It is unclear when, or even whether, the report will be released.
“I don’t know about its publication date, if any,” Stéphane Dujarric, a United Nations spokesman, told reporters on Tuesday in response to queries. Asked to comment on the report, he said, “I think the overarching message is that all member states have a duty and responsibility to abide by the sanctions that are in place.”
The eight experts who make up the panel all come from different countries and possess specific expertise in areas like weapons of mass destruction, maritime transport and customs controls. Since 2010 the panel has had a mandate from the Security Council to investigate possible sanctions violations by North Korea and present its findings in an annual report.
Though experts who viewed the report said the evidence it cited did not prove definitively that there was current, continuing collaboration between North Korea and Syria on chemical weapons, they said it did provide the most detailed account to date of efforts to circumvent sanctions intended to curtail the military advancement of both countries.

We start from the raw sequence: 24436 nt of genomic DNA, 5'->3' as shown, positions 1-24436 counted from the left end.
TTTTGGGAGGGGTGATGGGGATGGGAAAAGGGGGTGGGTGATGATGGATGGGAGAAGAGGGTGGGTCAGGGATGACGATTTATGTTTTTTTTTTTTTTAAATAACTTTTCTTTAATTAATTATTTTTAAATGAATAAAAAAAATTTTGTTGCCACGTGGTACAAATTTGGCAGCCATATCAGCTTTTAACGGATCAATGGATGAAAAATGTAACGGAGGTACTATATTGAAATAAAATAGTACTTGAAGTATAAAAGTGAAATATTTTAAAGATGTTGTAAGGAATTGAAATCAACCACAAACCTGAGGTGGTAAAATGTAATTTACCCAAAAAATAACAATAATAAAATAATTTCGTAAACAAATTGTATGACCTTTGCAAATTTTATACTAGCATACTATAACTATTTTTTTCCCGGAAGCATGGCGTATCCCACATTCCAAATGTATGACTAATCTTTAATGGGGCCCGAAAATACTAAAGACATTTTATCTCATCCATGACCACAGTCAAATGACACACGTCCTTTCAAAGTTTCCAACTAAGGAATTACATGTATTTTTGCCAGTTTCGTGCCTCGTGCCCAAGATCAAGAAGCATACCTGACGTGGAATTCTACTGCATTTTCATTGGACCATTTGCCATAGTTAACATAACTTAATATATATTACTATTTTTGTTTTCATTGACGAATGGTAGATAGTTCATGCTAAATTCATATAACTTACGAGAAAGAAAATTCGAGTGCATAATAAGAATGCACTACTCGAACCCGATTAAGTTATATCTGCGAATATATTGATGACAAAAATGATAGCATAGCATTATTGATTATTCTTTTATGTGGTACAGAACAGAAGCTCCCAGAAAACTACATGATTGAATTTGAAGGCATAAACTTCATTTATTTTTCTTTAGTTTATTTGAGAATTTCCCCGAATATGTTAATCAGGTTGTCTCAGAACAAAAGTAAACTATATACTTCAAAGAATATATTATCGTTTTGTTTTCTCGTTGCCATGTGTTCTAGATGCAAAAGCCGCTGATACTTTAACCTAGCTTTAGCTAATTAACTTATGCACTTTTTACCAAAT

William Newcomb, who was chairman of the United Nations panel of experts on North Korea from 2011 to 2014, called the report “an important breakthrough.”
Since the start of the Syrian civil war in 2011, there have been suspicions that North Korea was providing equipment and expertise to maintain the chemical weapons program of Syria’s president, Bashar al-Assad. Those suspicions were not assuaged when in 2013 Syria signed onto the Chemical Weapons Convention and claimed to give up its chemical weapons stocks.